There are several buildings of major importance in Thessaloniki narrating the city’s turbulent past. One is the Heptapyrgion or the Fortress of Seven Towers. Located in the elevated northeast section of the city, the Heptapyrgion, is a citadel overlooking Thessaloniki. The exact year of its construction is debatable, but most people believe that it was built during the reign of Roman Emperor Theodosius I, when he decided to fortify the city from hostile raids. He ruled from 379 to 395.
In the 1890s, the Fortress’ interior was altered and it was turned into a prison. By that time, Greece had gained partial independence from the Ottoman empire, but Thessaloniki, would not be declared Greek territory until 1912. Under Ottoman control, the Heptapyrgion was used to imprison Greeks fighting for independence. To contain these inmates, several new buildings were constructed to house the convicted while the tall walls of the Fortress ensured that escape was impossible. Today, the fortress still serves as a symbol of the dark Ottoman legacy imposed on the Greeks.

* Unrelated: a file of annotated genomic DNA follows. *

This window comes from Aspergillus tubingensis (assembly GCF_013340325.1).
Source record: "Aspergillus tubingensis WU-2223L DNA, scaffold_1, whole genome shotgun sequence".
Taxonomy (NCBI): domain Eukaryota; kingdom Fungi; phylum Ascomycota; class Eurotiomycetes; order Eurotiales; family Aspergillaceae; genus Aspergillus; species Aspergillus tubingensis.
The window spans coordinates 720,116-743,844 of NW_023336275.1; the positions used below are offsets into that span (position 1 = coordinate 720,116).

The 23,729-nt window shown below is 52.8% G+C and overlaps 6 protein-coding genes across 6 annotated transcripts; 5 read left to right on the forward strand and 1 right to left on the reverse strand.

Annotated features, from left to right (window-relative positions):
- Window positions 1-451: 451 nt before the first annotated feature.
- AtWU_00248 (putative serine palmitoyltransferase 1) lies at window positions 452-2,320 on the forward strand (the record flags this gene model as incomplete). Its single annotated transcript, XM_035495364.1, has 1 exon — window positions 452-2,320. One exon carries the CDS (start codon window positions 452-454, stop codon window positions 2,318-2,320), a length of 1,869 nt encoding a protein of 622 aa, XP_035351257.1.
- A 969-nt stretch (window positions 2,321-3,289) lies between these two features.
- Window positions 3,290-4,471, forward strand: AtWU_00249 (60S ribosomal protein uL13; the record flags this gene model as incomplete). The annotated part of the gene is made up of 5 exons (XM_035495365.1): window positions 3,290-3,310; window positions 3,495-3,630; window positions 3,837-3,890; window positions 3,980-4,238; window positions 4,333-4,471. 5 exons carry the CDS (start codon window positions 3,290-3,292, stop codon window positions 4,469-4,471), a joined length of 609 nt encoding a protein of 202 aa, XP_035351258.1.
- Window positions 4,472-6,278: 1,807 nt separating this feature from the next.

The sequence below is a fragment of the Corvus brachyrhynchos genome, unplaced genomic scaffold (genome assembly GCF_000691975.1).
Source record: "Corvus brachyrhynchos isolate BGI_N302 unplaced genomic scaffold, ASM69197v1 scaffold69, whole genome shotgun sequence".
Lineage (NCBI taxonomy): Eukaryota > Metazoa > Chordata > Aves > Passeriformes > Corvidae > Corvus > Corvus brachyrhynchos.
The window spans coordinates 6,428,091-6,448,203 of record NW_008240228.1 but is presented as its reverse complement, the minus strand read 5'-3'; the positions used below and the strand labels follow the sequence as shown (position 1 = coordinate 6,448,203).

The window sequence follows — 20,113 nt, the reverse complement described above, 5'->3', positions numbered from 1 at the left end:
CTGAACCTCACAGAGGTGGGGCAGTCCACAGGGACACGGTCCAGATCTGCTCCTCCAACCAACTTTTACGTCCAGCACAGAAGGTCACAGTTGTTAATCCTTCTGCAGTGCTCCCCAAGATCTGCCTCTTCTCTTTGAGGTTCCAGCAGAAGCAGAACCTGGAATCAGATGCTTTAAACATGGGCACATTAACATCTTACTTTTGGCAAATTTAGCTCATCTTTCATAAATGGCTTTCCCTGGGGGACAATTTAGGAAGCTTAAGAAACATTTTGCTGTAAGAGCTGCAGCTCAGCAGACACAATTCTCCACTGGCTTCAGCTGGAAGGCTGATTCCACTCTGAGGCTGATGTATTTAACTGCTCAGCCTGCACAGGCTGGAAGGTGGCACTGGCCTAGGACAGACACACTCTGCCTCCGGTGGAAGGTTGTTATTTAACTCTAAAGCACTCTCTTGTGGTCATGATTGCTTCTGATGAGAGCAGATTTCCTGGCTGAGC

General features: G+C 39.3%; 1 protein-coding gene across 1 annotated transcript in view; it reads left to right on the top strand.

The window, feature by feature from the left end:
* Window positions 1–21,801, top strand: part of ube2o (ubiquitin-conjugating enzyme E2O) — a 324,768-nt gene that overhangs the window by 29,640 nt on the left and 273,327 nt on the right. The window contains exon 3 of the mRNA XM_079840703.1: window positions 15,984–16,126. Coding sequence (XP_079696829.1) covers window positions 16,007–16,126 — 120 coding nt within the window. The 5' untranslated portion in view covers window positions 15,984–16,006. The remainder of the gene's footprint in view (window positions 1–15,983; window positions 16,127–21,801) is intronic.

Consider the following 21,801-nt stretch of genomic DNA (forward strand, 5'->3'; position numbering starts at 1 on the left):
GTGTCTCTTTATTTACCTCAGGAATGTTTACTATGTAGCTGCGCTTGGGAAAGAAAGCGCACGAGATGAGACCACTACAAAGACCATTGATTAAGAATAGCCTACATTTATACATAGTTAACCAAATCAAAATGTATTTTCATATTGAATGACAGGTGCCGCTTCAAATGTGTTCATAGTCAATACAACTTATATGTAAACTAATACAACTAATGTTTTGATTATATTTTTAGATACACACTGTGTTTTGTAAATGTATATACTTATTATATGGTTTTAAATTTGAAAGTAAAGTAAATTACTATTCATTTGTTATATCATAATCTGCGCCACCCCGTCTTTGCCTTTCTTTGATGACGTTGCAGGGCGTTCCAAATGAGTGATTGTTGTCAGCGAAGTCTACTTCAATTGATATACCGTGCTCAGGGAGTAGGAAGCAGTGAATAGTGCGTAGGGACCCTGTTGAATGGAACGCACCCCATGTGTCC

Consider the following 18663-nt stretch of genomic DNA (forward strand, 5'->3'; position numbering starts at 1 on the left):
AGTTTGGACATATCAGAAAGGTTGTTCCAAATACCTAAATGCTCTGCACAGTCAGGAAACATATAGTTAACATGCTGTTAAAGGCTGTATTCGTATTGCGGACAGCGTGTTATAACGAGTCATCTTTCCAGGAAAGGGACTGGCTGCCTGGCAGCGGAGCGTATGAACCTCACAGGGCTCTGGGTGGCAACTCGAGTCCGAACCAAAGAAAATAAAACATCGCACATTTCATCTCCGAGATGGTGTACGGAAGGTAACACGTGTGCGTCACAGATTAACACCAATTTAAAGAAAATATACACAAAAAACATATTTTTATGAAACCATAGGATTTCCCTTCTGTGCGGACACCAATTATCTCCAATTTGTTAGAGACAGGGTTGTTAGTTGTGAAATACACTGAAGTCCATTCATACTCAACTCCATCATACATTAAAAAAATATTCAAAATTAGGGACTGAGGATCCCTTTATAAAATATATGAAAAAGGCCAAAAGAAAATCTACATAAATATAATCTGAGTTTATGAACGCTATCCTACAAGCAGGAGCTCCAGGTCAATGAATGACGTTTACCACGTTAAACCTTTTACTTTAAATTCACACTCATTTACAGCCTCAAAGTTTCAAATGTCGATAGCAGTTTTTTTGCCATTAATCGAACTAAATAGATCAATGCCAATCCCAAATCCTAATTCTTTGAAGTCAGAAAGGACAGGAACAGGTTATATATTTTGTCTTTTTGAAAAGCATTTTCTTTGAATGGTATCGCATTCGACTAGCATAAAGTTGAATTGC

Even after the Ottomans, the fortress was used to imprison subsequent rounds of Greeks. During the occupation by Fascist Italy and Nazi Germany, Greek political prisoners and rebels were held captive there. Afterwards, it was used during the Greek Civil War and again later to incarcerate the Greek military junta.
This long and deep history, has inspired several urban legends that remain until now and, has spurred folk songs of the traditional Rebetiko genre.
“Five years convicted”, the song above, written by Vaggelis Papazoglou in 1934, is the most famous song about the prison.
In 1978, during Thessalonicki’s massive earthquake, the fortress was partially ruined. Restorations followed shortly after and continue until today. In spite of the damage, the fortress continued to be used as a prison until 1989 when a new correctional facility was built in the western part of the city. Once its use as a prison came to an end, the Heptapyrgion was taken over by the Ministry of Culture. Today, concerts and cultural events are occasionally held in the building’s exterior.
Post and photos by Eleni Myrtsioti, unless otherwise specified.
This is one of many posts responding to the question, “What’s Happening at the Oldest Buildings in Your Town?” If you’d like to submit an example from your own city, see the easy steps here. Check out yesterday’s post on Central Station, a train station turned gay bar in Shreveport, Louisiana.